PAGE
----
Breakfast At Darcy’s was my second attempt to read a story where the plot centers around a character’s attempt to establish a hotel. The novel followed Darcy to an uninhibited island off the coast of Ireland where, in order to receive her inheritance from an aunt, Darcy had to establish a community of at least fifteen people for a year. Darcy’s personality and flare for designer clothing reminded me of one of my favorite chic lit heroines, Rebecca Bloomwood of the Shopaholic series. In that sense, this was as true to chic lit as a book could be.
I liked Darcy even though she was a bit superficial, as were the problems she encountered while trying to establish her community. The problems Darcy experienced such as not having hot water or internet lasted only a few pages until someone conveniently guided her to a solution. There was always a guy around to solve her problems for her which only enhanced her status as a helpless heroine. The characters were one dimensional and the plot was very straightforward, which meant that the surprise at the end didn’t have much of an impact on me. I knew this wouldn’t be a literary masterpiece, but I did expect the reading level and plot lines to be geared toward readers older than teenagers.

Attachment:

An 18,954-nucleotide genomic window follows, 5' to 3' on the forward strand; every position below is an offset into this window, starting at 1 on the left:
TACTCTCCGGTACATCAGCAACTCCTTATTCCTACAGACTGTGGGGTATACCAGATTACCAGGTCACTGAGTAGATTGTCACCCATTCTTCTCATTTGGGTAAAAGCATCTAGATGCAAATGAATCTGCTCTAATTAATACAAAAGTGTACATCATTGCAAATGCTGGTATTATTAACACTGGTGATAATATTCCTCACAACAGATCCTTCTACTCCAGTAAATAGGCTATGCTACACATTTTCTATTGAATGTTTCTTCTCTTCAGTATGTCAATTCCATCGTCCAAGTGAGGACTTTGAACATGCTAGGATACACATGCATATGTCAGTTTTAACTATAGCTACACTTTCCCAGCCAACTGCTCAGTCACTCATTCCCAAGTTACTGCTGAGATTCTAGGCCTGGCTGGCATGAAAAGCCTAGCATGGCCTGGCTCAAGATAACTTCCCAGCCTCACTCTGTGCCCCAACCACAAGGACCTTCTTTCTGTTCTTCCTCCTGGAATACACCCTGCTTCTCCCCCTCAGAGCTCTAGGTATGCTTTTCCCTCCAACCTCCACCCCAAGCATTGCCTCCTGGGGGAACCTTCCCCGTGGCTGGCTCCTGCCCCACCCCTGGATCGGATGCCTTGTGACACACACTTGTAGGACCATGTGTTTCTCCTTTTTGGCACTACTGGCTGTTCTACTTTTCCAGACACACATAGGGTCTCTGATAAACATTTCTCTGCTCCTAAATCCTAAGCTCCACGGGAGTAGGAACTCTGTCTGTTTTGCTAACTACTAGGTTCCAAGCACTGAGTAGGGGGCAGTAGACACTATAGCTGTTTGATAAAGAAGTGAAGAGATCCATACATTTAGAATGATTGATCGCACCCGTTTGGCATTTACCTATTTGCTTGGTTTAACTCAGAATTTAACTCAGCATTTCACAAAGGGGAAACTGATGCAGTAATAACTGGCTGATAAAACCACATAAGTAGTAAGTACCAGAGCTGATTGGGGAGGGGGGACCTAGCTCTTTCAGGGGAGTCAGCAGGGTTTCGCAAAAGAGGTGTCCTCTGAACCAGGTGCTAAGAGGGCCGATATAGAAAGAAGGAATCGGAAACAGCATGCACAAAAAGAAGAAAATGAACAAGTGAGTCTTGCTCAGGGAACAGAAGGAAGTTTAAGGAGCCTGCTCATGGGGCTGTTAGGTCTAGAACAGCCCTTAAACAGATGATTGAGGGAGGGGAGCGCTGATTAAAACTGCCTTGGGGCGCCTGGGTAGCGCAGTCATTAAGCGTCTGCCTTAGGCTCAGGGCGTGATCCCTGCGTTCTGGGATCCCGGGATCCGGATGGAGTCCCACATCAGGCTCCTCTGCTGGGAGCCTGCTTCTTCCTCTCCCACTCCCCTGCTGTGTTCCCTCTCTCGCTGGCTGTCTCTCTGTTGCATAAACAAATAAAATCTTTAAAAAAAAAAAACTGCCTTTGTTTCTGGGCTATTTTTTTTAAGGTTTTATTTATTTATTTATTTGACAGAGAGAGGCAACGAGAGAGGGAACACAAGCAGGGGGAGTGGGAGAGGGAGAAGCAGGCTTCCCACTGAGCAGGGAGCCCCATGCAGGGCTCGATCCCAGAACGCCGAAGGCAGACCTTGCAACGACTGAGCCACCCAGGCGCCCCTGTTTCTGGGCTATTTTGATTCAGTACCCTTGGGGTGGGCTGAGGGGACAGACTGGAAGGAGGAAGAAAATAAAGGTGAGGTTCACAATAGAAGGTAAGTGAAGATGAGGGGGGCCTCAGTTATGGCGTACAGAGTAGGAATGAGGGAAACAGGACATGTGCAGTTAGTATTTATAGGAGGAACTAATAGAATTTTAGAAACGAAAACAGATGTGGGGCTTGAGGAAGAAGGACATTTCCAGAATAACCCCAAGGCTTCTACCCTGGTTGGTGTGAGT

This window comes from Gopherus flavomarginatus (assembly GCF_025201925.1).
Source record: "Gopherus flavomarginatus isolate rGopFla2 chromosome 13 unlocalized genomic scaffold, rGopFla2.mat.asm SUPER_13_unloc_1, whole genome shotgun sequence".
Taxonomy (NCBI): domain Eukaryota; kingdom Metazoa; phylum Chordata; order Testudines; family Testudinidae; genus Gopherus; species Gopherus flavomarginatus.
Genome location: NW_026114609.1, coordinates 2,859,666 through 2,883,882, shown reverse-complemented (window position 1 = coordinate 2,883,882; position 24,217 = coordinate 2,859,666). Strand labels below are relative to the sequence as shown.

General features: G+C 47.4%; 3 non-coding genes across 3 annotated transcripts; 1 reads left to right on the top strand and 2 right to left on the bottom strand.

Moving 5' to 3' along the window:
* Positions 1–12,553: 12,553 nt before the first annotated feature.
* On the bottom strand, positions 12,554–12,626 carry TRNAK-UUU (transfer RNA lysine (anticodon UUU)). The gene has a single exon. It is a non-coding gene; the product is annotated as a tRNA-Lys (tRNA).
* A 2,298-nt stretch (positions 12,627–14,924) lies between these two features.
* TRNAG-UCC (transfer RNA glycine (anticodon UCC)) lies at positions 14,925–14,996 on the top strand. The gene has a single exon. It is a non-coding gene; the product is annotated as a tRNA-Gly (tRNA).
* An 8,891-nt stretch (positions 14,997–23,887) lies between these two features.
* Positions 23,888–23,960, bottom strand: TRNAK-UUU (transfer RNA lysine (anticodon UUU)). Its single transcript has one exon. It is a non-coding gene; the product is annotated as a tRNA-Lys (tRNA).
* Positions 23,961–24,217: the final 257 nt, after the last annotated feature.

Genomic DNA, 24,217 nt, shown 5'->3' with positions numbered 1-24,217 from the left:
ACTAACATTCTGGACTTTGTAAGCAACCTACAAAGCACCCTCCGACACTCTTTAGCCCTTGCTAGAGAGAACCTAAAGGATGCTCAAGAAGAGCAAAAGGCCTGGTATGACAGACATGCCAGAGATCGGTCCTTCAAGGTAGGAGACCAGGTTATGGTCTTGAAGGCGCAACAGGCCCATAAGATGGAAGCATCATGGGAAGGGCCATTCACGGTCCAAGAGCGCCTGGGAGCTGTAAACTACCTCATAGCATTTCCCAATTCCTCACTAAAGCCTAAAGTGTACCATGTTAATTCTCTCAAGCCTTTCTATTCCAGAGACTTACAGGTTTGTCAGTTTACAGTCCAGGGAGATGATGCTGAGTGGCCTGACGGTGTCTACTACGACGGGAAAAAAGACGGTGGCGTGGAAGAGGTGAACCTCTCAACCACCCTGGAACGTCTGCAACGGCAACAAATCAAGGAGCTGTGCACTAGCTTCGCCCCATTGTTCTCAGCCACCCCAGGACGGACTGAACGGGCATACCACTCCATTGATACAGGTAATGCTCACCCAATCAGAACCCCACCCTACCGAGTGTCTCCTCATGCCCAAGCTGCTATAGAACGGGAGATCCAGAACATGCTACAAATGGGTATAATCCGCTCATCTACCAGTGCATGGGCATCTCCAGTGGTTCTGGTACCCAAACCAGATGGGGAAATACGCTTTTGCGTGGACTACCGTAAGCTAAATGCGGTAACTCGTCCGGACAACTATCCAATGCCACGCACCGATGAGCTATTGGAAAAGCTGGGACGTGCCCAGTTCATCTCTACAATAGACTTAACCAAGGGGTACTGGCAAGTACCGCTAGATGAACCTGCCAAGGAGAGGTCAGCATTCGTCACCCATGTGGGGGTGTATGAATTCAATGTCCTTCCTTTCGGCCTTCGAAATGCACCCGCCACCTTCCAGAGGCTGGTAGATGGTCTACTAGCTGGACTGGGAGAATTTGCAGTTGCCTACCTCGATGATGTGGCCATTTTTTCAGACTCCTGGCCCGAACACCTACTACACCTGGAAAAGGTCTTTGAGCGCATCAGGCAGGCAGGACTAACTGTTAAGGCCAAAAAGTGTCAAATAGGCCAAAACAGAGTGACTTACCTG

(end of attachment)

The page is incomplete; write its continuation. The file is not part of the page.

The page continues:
Ali McNamara’s first two books, the Love Actually series, were her best. After this one, I would only pick up another by this author if I was really in need of a mindless story.